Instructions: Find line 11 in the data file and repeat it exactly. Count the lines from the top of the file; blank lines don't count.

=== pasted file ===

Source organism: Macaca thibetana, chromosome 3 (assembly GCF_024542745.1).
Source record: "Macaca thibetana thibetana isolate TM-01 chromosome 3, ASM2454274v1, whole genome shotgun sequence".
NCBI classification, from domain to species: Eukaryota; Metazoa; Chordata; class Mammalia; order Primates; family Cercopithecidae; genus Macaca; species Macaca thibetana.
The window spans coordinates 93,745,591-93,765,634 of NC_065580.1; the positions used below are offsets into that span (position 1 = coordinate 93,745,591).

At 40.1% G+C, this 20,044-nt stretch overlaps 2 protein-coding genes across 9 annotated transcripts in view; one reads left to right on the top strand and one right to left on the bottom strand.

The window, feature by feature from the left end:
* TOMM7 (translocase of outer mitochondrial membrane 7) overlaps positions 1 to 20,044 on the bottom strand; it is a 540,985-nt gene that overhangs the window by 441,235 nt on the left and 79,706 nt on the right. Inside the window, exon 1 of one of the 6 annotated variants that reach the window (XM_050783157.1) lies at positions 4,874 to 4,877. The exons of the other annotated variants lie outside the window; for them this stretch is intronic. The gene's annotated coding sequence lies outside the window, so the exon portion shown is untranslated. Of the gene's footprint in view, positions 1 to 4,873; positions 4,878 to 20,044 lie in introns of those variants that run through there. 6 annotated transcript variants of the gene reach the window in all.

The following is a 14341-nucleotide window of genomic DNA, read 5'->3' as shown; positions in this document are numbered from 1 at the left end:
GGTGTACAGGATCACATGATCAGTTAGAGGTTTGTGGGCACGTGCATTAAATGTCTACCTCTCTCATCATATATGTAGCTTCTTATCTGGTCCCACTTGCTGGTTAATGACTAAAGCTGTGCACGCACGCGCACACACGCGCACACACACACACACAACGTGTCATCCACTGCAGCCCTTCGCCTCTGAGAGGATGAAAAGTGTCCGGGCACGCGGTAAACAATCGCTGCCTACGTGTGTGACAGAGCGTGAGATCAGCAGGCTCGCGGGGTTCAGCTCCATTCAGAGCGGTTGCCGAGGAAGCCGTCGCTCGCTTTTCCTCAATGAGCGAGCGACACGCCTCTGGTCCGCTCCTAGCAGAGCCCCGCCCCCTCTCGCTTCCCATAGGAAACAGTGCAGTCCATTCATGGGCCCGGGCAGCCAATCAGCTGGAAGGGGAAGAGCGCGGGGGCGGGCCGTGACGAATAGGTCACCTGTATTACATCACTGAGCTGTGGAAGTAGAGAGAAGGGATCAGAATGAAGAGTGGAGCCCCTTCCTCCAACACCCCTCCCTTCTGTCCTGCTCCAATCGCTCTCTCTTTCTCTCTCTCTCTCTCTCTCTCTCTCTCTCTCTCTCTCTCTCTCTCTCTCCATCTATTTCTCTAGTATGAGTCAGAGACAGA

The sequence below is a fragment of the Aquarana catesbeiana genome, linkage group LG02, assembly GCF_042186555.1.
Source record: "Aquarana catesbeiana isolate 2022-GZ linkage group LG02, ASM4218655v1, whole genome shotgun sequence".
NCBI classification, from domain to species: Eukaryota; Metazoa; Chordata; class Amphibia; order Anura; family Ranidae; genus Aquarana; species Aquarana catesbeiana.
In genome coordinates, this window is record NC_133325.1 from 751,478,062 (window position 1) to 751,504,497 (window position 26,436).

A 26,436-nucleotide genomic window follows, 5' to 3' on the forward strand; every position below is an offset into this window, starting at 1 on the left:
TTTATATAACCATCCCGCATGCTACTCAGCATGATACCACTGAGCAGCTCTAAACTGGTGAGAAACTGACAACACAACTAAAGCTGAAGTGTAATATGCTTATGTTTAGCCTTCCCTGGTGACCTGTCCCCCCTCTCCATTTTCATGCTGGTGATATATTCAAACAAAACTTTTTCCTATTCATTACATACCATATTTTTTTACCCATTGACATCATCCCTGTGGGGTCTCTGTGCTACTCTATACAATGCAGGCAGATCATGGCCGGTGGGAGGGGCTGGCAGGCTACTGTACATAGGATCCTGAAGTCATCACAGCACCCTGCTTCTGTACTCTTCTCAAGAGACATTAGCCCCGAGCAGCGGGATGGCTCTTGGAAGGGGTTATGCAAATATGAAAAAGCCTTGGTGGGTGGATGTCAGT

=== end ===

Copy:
Source record: "Aquarana catesbeiana isolate 2022-GZ linkage group LG02, ASM4218655v1, whole genome shotgun sequence".